Prime Minister Benjamin Netanyahu was always the master of talking to American audiences. However, today he prioritizes his message to a domestic audience, pandering to extreme elements in his coalition, whose agenda infuriates the administration. Speaking to his Israeli audience in maximal terms for political gain undermines the message he wants Americans to hear. 

CAN ISRAEL make its case to President Biden and Democratic supporters of Israel in a less strident tone, showing more flexibility, transparency, and a willingness for pragmatism? 

With Bibi’s rhetorical skill and understanding of American society, he can reframe the discussion. But is he willing to show more nuance in messaging, choosing to be more diplomatic in his response to sensitive issues, presenting Israel’s vulnerabilities that would allow Americans to sympathize with the Jewish state? Members of the Democratic party are already saying Israel is committing genocide, war crimes, and purposely starving the Palestinian people.

It will take masterful public relations skills, as Israel is a traumatized society and does not want to appear weak to Arab eyes, and the government must keep Israeli morale as high as possible for months more of war.

In a world of 20-second clips and binary choices, victim and victimizer, it is hard to get across messages like the one from John Spencer, chair of Urban Warfare Studies at West Point, who wrote: “I’m an expert in urban warfare. Israel is upholding the laws of war.” To many Americans, October 7 is ancient history, and even when they acknowledge its brutality, it appears to them that Israel is now the one using disproportionate force.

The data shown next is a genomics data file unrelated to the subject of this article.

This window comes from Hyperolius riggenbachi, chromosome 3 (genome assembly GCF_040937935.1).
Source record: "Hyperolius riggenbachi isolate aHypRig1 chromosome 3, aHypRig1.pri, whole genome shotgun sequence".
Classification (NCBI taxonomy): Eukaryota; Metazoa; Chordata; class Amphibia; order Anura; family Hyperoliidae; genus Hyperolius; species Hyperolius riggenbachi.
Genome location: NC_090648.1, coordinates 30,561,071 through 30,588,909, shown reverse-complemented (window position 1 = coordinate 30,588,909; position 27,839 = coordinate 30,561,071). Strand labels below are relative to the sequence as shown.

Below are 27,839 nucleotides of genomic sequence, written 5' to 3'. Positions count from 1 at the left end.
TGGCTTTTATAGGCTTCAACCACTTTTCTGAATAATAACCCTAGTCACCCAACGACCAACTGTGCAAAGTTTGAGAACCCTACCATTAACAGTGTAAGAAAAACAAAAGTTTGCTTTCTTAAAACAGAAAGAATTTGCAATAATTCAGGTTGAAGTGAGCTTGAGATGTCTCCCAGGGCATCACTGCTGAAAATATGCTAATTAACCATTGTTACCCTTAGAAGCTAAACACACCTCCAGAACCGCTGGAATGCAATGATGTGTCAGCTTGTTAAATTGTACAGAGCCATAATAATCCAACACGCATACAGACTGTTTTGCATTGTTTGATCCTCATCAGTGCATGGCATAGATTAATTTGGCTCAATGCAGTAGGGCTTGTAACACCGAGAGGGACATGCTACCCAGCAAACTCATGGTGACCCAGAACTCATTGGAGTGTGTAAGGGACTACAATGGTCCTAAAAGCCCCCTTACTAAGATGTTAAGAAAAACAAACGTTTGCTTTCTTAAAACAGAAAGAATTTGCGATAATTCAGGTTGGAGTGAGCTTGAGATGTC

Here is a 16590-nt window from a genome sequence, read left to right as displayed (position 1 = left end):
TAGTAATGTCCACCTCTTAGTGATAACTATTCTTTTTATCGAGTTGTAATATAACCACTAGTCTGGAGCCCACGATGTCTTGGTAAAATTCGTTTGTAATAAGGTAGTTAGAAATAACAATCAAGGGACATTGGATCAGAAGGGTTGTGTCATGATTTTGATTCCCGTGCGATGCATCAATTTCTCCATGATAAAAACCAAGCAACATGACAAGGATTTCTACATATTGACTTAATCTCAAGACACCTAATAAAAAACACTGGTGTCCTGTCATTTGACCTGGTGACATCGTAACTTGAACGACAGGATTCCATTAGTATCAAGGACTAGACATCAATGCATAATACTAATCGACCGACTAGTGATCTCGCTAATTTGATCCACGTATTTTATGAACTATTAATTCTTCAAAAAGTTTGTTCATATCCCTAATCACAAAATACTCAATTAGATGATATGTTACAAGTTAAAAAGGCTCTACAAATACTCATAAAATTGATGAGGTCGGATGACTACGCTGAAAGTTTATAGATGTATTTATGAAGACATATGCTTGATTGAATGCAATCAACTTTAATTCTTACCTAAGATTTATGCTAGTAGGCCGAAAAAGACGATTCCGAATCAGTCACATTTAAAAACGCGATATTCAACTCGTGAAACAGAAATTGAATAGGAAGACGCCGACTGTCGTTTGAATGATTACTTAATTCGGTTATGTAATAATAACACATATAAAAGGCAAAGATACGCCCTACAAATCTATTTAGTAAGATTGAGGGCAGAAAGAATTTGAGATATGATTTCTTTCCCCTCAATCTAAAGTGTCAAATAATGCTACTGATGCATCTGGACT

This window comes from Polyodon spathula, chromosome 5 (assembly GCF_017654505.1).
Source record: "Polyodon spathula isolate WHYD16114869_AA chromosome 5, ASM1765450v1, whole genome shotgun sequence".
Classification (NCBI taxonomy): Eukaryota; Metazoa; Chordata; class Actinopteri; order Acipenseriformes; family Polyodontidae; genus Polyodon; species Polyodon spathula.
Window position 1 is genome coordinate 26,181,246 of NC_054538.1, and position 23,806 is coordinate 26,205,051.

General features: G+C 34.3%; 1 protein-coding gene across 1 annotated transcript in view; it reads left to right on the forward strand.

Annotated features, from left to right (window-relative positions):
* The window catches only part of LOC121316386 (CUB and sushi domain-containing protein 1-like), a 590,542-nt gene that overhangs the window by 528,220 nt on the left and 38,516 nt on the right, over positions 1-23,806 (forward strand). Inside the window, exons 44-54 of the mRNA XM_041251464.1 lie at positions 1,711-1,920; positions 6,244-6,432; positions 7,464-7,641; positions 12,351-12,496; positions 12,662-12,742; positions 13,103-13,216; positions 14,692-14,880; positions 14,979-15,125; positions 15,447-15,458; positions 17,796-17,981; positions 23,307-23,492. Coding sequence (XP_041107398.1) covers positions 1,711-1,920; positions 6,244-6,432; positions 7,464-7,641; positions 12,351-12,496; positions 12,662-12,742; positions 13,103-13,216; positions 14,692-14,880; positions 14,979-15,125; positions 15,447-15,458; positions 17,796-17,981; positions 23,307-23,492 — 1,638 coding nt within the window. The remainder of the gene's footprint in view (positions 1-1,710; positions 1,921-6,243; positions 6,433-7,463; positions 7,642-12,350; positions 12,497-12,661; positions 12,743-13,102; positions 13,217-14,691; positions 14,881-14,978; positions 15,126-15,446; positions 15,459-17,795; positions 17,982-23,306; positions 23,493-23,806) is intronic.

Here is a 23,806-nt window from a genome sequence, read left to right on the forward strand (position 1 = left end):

So, how could Netanyahu have better handled the president’s call for an immediate resumption of a two-state solution, dealing with the settler issue, and the deaths of Palestinian civilians? Let’s be clear: you are not going to change the hatred of the Squad, but there are many Democrats, moderates, and independents whose ears are open if only provided with facts in context. 

It would also be in Israel’s interest to use female English-speaking spokespersons instead of harsh Israeli men.

Unknown to Americans, most Israelis are people of color, not white, as portrayed by woke critics. Being proactive and diplomatic, and managing controversial issues unrelated to the war effort allows you to control the narrative, not always being on the defensive. 

The settler issue

Concerning the settler issue: Acknowledge there are settlers in the West Bank who are committing criminal acts and that they are going to be dealt with to the full extent of Israeli law. Once you are transparent, you explain this is a minimal number of people. Then, you can define this threat in context to the much more significant threat Israelis face from Palestinian terror emanating from the territories.